Leicester manager Claudio Ranieri does not believe defeat at Liverpool will knock his side out of their stride. Press Association First-half substitute Christian Benteke scored the only goal just after the hour to inflict the Premier League leaders’ first loss in three months, with the Reds also preventing them scoring for the first time since May. Asked whether defeat would affect them, Ranieri said: “Why? We are very down because we wanted to win but not every time it is possible. “We made this one goal but after all the set-plays of Leicester it was difficult and close and not easy to defend but we did it, we had patience and that is good so we deserved the three points. “A lot of teams tried it before and it is not too easy so I am really pleased with what we did today.” The only blot on the day was another hamstring injury, this time to striker Divock Origi who was preferred to £32.5million summer signing Benteke from the start. “Origi did really well. I hope it is not too serious, we will see,” said Klopp. “Hamstring is the s*** word of the year for me. It is always hamstring, hamstring, hamstring – that is the intensity of the game and fixtures. “Benteke did really well in the last week in training but we decided on this starting line-up because of the things you saw from Divock in the first half-hour – we needed his speed. “Christian came in, it was not easy the first 10 minutes, and second half it was much better. “He fought intensively and worked hard for the team and he made his goal. He did perfect in the situation.” “If there is another team who plays better than you or maybe is more clear when there is a chance to score a goal then well done to them. “I am not happy but it is okay. Sooner or later we had to lose. I think Liverpool deserved to win. “At the beginning we were too anxious and nervous and we started to play so late, I don’t know why. “In the second half we conceded a goal which, if we are more attentive, we could close Benteke down better because it was three of my players against two of them and Benteke was alone. “Now it is important to recover energy but it is more mental because there is another big match, a big challenge (Manchester City at home on Tuesday).” Liverpool ended a run of four matches without victory and to do it against the league leaders, who had not been beaten away from home since March, gave manager Jurgen Klopp great pleasure. “It was deserved,” he said. “We played too complicated at Watford last week (losing 3-0). Today we did much better. “We knew if we stayed concentrated we would get our chances as it was not too intensive in the first half so we could do more in the second half.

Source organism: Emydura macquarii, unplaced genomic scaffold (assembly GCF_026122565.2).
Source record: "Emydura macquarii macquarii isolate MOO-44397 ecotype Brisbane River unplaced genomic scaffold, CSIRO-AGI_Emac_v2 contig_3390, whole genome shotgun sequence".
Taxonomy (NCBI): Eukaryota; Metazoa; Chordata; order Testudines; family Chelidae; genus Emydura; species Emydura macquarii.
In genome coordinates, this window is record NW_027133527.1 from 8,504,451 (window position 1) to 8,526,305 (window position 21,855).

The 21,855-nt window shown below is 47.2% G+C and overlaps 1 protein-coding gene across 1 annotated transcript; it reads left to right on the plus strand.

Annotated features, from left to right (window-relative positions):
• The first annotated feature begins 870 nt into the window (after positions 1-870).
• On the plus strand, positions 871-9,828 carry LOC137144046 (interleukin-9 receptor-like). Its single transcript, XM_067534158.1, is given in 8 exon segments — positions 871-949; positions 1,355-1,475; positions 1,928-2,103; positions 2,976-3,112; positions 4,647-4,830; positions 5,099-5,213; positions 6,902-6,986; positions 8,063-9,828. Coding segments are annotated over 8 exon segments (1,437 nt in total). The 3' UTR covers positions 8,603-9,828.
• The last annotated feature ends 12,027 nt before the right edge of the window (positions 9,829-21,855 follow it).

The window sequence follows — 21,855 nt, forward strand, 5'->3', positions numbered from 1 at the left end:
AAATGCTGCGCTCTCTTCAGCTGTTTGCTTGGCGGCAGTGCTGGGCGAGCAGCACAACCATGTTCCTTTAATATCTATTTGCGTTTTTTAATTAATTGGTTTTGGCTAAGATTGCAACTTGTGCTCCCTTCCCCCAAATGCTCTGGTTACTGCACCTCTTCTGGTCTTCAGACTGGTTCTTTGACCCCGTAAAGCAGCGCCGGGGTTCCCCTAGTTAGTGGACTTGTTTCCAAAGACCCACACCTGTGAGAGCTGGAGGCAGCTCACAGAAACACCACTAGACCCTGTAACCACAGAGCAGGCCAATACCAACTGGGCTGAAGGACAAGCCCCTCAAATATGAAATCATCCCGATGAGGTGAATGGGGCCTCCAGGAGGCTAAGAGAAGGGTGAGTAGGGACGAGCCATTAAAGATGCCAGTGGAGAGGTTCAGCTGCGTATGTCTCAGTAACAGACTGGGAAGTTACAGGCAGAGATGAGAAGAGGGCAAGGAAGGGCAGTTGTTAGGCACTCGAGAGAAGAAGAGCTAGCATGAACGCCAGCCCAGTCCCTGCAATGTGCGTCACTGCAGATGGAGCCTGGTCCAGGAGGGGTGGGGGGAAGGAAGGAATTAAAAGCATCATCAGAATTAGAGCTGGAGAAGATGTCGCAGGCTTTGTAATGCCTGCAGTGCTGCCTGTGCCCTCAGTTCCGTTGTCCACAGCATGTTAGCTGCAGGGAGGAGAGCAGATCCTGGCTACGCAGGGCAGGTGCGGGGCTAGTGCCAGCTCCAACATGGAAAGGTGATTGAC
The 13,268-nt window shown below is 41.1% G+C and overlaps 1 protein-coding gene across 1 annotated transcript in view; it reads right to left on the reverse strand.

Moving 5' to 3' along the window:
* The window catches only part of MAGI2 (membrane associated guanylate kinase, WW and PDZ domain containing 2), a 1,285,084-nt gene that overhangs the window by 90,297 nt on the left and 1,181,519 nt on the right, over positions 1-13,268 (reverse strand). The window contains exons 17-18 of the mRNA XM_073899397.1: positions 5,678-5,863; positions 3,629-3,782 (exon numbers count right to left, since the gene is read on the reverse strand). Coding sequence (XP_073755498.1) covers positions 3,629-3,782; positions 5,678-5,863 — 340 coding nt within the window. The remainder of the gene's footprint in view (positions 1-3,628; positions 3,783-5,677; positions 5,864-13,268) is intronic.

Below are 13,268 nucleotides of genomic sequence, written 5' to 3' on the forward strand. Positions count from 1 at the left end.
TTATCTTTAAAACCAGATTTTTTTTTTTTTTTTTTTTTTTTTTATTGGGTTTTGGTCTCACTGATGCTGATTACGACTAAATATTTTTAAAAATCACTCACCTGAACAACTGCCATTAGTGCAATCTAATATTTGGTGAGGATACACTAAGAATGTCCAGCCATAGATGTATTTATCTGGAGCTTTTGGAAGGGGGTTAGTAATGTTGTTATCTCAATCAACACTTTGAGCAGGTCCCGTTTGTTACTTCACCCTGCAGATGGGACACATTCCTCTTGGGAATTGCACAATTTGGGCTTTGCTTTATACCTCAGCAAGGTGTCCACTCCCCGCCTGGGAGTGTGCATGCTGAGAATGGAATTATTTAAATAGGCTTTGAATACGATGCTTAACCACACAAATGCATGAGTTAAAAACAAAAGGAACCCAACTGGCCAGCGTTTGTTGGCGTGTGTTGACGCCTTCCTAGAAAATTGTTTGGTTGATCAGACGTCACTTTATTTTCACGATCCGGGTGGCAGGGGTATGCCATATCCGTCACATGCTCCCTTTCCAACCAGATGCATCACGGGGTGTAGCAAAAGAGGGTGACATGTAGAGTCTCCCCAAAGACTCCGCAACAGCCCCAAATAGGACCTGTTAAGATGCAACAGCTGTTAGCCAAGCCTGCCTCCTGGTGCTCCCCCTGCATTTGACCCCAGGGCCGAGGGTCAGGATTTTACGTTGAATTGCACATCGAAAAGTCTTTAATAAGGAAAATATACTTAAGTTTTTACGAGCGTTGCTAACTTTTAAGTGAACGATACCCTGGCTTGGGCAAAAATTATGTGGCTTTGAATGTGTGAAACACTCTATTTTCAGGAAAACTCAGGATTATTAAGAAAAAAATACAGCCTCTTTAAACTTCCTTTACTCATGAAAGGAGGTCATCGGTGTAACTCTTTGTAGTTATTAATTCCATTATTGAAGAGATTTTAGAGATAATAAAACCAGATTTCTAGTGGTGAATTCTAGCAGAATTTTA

Defending Champions Chase opens account– Singh records first centuryDefending champions, Chase Academy,made a successful start of their title defence in the National Secondary School Cricket League 2016-2017 tournament.Sachin SinghThe side defeated St Rose’s High School by 183 runs in the opening round on Friday while the Bishop’s High School and St John’s Collage also registered wins in the Georgetown Zone of the tournament.Summarised scores of the three games are as follows:At GCC, Bourda, Chase Academy were asked to bat first and amassed 242-3 off 30 overs. National Under-15 captain, Sachin Singh,scored a classy 101, stroking 10 fours and two sixes. Also among the runs were Lester Lepidare, who made 44 before he was forced to retire hurt after suffering from cramps,and national Under-17 left-arm spinner, Asmead Nedd,who made an entertaining 34 not out. Bowling for St Rose’s High school, Alex Ramotar took 2-39.St Rose’s High reached 59-9 in 12.4 overs, with one batsman unable to bat because of an injury. Bowling for Chase Academy, Dwain Dick had 2-10, Shem Persaud 2-12 and Tyrese Trescut 2-16.At DCC, St John’s College got the better of St George’s College. St John’s College won the toss and asked St George’s College to take first strike. Their decision worked well as the routed St George’s College for a paltry 49 in 15 overs. Bowling for St John’s College, Johan Blair took 5-9.In Reply, St John’s College raced to 50-2 in just 6 overs with Darian Dickson scoring 24.In another game played at GCC, Bishop’s High School registered an easy victory, when the defeated the Business School by 111 runs. Batting first, Bishop’s High made 146-5 in their 30 overs. Troy Persaud was the main scorer with 74 not out, including nine fours and a six. Bowling for the Business School, Teelack Baliram had 2-14.In reply, the Business School could only muster 37 in 12.5 overs. Arian Persaud took 4-10, Daniel Singh took 3-7 and Kanpta Seepersaud had 3-1.The competition continues on Tuesday, with Queen’s College playing Richard Ismael Secondary at DCC,and Kingston High School coming up against School of the Nations at GCC,while Marian Academy will play St Mary’s High at Muslim Youth Organisation ground (MYO) and Chase Academy will face Bishop’s High at GNIC.